Indirectly, games and toys teach some academic concepts in a way that is compelling to children, aided by the focus that is essential for game success. Parents who don’t play the game may not realise how their children have learned these competencies. Here is a brief overview of how toys and games teach children within the framework of the new curriculum redesign by Alberta Education.
Of course, children still need exercise, fresh air, and breaks from screens, which are also great life skills, but if your daughter chooses to spend her quiet time playing Minecraft, relax! She is counteracting summer learning loss in a fun, educational and engaging way.
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*Competencies retrieved from Ministerial Order on Student Learning (#001/2013), Alberta Education and adapted for this article. Retrieved from http://education.alberta.ca/department/policy/standards/goals.aspx on April 29, 2014
Judy Arnall, BA, DTM, CCFE is a professional certified parenting and teacher conference speaker, and trainer, mom of five children, and author of the best-selling book, Discipline Without Distress: 135 tools for raising caring, responsible children without time-out, spanking, punishment or bribery and the new DVD, Plugged-In Parenting: Connecting with the digital generation for health, safety and love as well as the new book, To University from Unschooling, to be published Fall 2014 http://www.professionalparenting.ca, jarnall@shaw.ca, 403-714-6766 Sign up for notifications of free monthly parenting webinars. Copyright permission granted for “reproduction without permission” of this article in whole or part, if the above credit is included in its entirety. Sections may be deleted for space constraints.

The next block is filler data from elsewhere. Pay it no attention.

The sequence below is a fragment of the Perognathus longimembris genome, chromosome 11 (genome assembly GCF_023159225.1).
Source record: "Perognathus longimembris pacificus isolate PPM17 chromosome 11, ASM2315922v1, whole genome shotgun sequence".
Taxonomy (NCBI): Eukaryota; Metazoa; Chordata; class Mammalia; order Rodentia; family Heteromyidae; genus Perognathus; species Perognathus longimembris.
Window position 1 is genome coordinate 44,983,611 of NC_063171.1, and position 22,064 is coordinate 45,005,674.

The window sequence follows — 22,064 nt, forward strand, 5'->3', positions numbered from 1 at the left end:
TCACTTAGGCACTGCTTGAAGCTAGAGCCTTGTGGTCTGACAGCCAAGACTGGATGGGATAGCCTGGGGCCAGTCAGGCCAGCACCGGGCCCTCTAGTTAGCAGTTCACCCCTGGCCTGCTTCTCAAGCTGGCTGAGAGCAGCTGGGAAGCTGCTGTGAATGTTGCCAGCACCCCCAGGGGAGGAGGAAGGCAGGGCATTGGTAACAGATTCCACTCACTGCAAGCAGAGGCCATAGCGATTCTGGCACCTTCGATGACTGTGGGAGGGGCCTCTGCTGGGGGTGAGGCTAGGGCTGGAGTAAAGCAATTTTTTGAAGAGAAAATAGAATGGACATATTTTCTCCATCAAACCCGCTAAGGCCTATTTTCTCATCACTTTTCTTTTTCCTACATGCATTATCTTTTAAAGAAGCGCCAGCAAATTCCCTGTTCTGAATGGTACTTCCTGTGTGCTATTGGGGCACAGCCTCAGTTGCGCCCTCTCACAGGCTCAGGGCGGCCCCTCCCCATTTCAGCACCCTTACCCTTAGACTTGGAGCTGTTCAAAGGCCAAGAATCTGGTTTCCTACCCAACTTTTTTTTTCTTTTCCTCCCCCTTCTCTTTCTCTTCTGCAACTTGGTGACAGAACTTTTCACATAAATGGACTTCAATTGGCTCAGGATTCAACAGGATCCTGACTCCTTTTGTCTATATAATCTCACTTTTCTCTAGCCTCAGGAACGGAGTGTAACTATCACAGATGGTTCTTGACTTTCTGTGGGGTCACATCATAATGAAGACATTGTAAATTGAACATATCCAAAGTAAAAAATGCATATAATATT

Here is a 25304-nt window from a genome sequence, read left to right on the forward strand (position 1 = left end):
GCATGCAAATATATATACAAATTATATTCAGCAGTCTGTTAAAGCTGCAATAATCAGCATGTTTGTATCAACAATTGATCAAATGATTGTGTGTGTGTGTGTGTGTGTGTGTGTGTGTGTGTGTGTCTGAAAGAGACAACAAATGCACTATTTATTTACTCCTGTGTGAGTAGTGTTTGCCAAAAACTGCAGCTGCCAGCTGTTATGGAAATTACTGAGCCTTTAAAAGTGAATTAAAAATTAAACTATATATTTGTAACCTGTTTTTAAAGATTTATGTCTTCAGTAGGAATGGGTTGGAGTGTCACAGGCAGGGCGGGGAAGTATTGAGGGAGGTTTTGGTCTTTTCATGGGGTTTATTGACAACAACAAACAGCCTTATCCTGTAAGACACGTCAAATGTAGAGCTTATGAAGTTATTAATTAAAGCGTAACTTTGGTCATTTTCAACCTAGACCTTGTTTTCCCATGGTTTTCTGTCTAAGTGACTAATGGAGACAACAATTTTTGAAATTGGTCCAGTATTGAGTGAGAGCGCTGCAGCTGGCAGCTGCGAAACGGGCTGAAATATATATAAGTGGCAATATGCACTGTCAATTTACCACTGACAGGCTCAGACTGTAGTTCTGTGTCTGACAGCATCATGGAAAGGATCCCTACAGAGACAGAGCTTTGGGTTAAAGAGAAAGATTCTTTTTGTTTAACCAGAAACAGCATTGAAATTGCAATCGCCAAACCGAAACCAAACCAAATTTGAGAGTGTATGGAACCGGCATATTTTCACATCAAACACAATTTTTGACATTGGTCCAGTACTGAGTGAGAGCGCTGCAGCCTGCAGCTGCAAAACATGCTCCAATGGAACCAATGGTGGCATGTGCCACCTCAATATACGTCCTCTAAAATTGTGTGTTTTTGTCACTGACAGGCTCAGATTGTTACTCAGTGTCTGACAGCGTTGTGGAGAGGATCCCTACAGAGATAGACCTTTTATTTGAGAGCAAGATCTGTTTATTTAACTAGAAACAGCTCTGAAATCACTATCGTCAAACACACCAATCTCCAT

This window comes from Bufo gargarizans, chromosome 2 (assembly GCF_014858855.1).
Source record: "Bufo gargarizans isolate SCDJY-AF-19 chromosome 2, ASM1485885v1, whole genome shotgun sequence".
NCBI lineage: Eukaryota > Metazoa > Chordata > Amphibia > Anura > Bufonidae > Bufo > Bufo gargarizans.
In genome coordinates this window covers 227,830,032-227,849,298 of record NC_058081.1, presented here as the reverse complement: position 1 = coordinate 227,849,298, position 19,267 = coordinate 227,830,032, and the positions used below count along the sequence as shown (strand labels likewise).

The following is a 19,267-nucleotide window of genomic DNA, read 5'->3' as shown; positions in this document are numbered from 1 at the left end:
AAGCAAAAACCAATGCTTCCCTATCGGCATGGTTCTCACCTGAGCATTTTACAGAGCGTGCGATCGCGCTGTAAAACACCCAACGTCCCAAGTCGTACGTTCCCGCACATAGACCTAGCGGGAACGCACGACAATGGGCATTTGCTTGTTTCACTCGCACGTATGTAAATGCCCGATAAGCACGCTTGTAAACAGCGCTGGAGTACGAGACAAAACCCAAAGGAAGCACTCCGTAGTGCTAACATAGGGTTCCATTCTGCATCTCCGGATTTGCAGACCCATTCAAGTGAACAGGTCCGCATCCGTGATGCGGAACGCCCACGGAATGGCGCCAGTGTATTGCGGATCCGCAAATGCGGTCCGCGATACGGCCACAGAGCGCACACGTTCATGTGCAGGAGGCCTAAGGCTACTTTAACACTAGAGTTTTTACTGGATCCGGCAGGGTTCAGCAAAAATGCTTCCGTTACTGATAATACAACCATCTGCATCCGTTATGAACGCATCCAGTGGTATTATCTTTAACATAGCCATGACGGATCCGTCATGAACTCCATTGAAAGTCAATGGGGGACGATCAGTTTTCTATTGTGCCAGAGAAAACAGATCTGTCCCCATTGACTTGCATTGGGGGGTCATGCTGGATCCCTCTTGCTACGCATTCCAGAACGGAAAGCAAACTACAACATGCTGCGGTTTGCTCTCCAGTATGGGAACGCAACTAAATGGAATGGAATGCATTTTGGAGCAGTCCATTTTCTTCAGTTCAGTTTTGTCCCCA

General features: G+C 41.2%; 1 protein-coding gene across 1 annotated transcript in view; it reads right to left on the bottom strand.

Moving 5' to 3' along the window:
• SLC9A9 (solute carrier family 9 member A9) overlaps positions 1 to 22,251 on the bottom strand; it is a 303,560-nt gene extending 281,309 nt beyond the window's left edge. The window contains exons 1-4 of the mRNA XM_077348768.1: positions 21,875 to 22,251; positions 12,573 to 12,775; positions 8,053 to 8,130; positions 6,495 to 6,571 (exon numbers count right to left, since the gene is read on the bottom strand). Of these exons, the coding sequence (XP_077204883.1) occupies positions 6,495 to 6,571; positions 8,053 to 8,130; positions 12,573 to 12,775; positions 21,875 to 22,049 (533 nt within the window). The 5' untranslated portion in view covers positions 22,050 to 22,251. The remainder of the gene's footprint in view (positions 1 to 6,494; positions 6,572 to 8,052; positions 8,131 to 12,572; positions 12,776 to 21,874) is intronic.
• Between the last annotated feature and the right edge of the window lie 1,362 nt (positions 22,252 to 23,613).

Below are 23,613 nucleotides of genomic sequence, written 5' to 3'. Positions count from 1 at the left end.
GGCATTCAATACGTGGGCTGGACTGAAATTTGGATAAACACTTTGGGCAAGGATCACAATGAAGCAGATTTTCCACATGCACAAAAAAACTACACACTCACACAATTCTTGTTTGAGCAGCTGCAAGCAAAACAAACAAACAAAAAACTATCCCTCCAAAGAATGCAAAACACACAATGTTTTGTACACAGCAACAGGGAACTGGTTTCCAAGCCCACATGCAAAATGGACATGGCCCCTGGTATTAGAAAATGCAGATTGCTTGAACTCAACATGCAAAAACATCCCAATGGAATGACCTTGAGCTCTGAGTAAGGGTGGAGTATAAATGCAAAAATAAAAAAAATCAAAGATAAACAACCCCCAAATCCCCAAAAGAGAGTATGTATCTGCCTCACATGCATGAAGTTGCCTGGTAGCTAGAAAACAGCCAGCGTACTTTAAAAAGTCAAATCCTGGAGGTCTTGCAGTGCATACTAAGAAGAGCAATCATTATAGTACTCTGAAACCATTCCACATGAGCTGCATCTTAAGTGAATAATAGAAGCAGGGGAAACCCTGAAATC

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Parenting in Public – Etiquette 101

Drop-In-4-1-220x170Part of the parenting job is to teach children proper socialization and to be considerate of others in public places. These skills will help children get along harmoniously with their future teachers, friends, co-workers, bosses and in-laws. Learning the etiquette of parenting takes practice and noticing what are the norms in North American society. If you are not a parent, it might be helpful to learn a bit about child development which explains why kids do what they do. Here is a quick guide to the nitty gritty of polite public parenting for parents and non-parents.

Babies 0-1 years

• If your baby is crying for more than five minutes in a restaurant, party, or public venue, leave the room and try to calm the baby somewhere privately, so others can still enjoy their activity in the room.
• You can breastfeed your baby anywhere you wish and do not need to wear a “boob burka”
• If the invite says “adult only” please don’t bring your children. Decline with thanks or find a sitter. It’s rude to the hosts and unfair to the other guests who have paid for a sitter to bring along children to their child-free event.
• Never change your child’s diaper in any room other than a bathroom. You need to wash surfaces that come into contact with your child’s diaper and you need to wash your hands after with soap and water and that can only be done in a bathroom.